Giancarlo Sopo, Congressman Joe Garcia’s communications director who has been ensnared in an ongoing criminal investigation into fraudulent absentee-ballot requests, has resigned.
Sopo informed Garcia, a Miami Democrat, of his resignation Friday, Garcia’s office confirmed Monday.
“I thanked him for his service to our office,” Garcia said. “I understand that he is cooperating with investigators and hope that this will give him an opportunity to resolve this matter.”
Sopo declined to comment. His attorney, Gus Lage, said Sopo resigned “for personal and financial reasons, and also because he didn’t want to be a further distraction to the congressman’s work.”
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Sopo had been placed on unpaid administrative leave last month, days after Miami-Dade prosecutors and police raided his cousin’s home in connection with the scheme to request ballots online for nearly 500 unsuspecting voters in the Aug. 14 Democratic primary. Garcia said at the time that he did not immediately fire Sopo — opening the congressman to criticism from Republicans — because Sopo told Garcia he wasn’t involved in the plot.
Sopo recruited his friends or family to assist, Lage said — presumably either to compile or submit the ballot requests.
“If there was any illegality to what was done, Mr. Sopo did not appreciate that at the time,” Lage said, adding that he has met with prosecutors investigating the case. “If there was, he wouldn’t have had his cousin, sister and friends of his do this.”
Garcia swiftly dismissed former chief of staff and top political adviser Jeffrey Garcia, no relation, when he admitted to his boss that he orchestrated the attempt to manipulate the election.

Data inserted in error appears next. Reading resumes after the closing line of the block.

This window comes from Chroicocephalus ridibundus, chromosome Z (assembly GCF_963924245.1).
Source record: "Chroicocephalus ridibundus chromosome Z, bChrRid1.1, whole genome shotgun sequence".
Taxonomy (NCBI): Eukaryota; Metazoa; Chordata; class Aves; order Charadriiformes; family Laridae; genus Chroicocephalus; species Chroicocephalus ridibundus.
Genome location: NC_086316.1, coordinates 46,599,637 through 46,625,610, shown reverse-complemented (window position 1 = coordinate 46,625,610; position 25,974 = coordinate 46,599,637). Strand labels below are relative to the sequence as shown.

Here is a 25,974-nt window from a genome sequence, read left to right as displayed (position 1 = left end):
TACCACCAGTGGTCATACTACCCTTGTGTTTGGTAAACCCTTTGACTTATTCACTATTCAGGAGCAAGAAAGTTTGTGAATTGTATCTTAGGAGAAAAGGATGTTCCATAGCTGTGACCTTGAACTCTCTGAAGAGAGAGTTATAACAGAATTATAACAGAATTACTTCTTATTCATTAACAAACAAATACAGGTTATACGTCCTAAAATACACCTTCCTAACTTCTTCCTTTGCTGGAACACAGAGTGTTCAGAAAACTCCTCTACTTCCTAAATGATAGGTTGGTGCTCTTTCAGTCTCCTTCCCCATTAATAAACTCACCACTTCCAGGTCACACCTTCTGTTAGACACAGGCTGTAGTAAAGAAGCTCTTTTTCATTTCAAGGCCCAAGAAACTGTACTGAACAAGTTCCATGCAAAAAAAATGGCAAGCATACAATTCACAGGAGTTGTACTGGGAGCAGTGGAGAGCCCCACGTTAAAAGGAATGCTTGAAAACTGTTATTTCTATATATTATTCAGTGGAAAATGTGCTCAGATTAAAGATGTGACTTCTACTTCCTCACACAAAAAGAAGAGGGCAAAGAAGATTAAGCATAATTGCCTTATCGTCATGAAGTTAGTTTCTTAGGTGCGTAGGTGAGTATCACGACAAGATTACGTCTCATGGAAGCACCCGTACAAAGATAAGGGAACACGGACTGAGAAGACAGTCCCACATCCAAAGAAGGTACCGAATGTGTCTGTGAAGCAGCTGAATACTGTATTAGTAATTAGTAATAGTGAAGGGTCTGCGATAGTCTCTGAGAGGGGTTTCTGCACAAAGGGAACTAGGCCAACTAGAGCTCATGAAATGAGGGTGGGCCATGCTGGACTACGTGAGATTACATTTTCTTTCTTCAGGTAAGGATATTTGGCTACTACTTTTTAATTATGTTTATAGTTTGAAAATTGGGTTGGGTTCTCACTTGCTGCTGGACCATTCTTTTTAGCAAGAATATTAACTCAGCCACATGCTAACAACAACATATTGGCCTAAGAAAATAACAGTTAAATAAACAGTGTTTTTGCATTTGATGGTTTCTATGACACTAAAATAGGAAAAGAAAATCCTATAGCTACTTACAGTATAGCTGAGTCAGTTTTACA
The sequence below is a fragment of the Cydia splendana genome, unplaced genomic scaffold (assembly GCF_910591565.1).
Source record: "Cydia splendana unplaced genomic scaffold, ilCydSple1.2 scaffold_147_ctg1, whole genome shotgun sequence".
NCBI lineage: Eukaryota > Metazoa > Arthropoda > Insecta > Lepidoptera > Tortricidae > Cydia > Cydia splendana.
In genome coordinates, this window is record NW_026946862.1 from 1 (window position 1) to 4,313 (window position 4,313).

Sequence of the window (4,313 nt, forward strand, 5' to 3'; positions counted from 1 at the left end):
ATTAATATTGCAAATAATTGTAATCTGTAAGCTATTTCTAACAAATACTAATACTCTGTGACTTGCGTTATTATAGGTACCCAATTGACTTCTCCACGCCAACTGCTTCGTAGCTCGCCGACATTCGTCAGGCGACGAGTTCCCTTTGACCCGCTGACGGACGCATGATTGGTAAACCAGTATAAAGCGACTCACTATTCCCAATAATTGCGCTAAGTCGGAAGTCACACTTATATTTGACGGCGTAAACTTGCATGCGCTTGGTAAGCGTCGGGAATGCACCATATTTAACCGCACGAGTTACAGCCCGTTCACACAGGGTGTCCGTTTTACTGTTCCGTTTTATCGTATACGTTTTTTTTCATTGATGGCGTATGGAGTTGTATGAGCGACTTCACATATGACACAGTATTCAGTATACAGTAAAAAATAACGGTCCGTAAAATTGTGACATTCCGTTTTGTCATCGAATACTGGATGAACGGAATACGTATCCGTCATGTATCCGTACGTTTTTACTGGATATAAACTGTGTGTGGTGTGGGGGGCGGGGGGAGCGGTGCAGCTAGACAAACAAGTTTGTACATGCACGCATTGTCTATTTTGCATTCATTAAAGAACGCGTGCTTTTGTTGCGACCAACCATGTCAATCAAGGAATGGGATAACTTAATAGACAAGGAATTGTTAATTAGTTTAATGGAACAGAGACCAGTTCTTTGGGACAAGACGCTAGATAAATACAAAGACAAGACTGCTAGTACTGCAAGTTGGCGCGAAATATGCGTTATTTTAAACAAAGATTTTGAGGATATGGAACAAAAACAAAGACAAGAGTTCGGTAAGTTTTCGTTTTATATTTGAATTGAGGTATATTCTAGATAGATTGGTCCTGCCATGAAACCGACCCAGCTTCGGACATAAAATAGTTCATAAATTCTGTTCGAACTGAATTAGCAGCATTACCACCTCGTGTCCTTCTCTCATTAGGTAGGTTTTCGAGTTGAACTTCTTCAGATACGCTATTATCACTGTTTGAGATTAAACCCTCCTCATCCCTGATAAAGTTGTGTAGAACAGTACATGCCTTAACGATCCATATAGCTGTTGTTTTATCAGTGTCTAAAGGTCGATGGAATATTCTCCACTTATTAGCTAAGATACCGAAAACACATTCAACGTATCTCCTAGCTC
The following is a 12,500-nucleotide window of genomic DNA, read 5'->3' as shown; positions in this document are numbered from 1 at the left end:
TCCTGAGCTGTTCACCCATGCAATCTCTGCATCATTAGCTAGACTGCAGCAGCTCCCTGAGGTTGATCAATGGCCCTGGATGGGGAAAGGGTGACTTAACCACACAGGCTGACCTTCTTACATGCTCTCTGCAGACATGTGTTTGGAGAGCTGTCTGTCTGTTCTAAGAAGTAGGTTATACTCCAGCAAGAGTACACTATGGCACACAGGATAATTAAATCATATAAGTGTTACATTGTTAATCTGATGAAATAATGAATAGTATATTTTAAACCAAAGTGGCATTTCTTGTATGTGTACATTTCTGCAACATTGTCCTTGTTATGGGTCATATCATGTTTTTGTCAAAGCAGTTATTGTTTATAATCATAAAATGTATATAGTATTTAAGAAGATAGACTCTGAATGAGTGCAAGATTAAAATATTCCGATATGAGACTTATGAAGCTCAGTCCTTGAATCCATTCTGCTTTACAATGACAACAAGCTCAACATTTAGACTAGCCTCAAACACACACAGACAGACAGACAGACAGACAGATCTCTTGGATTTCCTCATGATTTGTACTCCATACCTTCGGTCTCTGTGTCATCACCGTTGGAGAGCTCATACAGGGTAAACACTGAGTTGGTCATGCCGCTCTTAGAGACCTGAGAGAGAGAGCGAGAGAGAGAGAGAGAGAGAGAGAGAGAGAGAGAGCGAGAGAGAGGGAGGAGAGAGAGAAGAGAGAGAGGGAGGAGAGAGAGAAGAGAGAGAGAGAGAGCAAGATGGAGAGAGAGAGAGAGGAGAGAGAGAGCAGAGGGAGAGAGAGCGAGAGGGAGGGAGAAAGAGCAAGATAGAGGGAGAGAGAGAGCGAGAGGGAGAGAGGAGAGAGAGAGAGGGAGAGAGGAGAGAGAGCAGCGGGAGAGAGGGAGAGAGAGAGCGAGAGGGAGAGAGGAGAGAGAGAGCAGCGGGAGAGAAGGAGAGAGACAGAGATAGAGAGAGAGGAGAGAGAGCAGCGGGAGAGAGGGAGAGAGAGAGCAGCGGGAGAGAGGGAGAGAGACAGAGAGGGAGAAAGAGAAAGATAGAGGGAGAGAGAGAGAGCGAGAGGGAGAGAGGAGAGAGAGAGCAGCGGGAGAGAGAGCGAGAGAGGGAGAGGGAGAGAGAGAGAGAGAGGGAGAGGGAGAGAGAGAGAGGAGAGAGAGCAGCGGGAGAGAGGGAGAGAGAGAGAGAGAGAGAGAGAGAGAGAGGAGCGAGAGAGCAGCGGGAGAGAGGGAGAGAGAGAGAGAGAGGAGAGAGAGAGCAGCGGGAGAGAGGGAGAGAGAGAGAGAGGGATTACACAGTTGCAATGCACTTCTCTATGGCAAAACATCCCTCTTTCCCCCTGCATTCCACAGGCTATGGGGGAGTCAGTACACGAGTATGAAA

Jeffrey Garcia’s admission came hours after the Miami-Dade state attorney’s office and other law enforcement executed search warrants on May 31 seeking computers and other electronic equipment at the homes of Sopo’s cousin and the family of John Estes, Joe Garcia’s 2012 campaign manager.
Joe Garcia, pledging to cooperate with prosecutors, hired attorney William Barzee to conduct an internal investigation into the matter. The congressman also said he urged his former chief of staff to work with investigators, but Jeffrey Garcia has not yet met with the state attorney’s office, said his lawyer, Henry Bell.
“There’s an ongoing investigation,” Bell said Monday. “As I’ve said before, I don’t think it’s appropriate to jump to conclusions that the law has been violated here.”
In a separate absentee-ballot case, investigators on June 13 raided the home of a Juan Pablo Baggini, a political worker for the mayoral campaign of Miami Commissioner Francis Suarez, for submitting 20 absentee-ballot requests from his computer. Sopo volunteered in Suarez’s campaign in January.
State law requires prohibits anyone other than voters or their immediate family members from requesting mail-in ballots. Suarez has said no one on his campaign intentionally broke the law and that the case has nothing to do with the more-organized fraud that took place in the congressional race last year.
Prosecutors reexamined the ballots in the congressional primary contest after a Miami Herald investigation found that more than 2,500 absentee-ballot requests flagged by the Miami-Dade elections department last year as suspect were not random: They targeted Democratic voters in Garcia’s 26th Congressional District and Republican voters in two Florida House of Representatives districts. The Herald revealed that the fraudulent ballot requests targeting voters in the congressional race came from domestic Internet Protocol addresses that could be traced.
A grand jury convened by State Attorney Katherine Fernández Rundle issued a report in December noting that the mystery hacker or hackers behind the requests could not be determined because they originated from foreign IP addresses.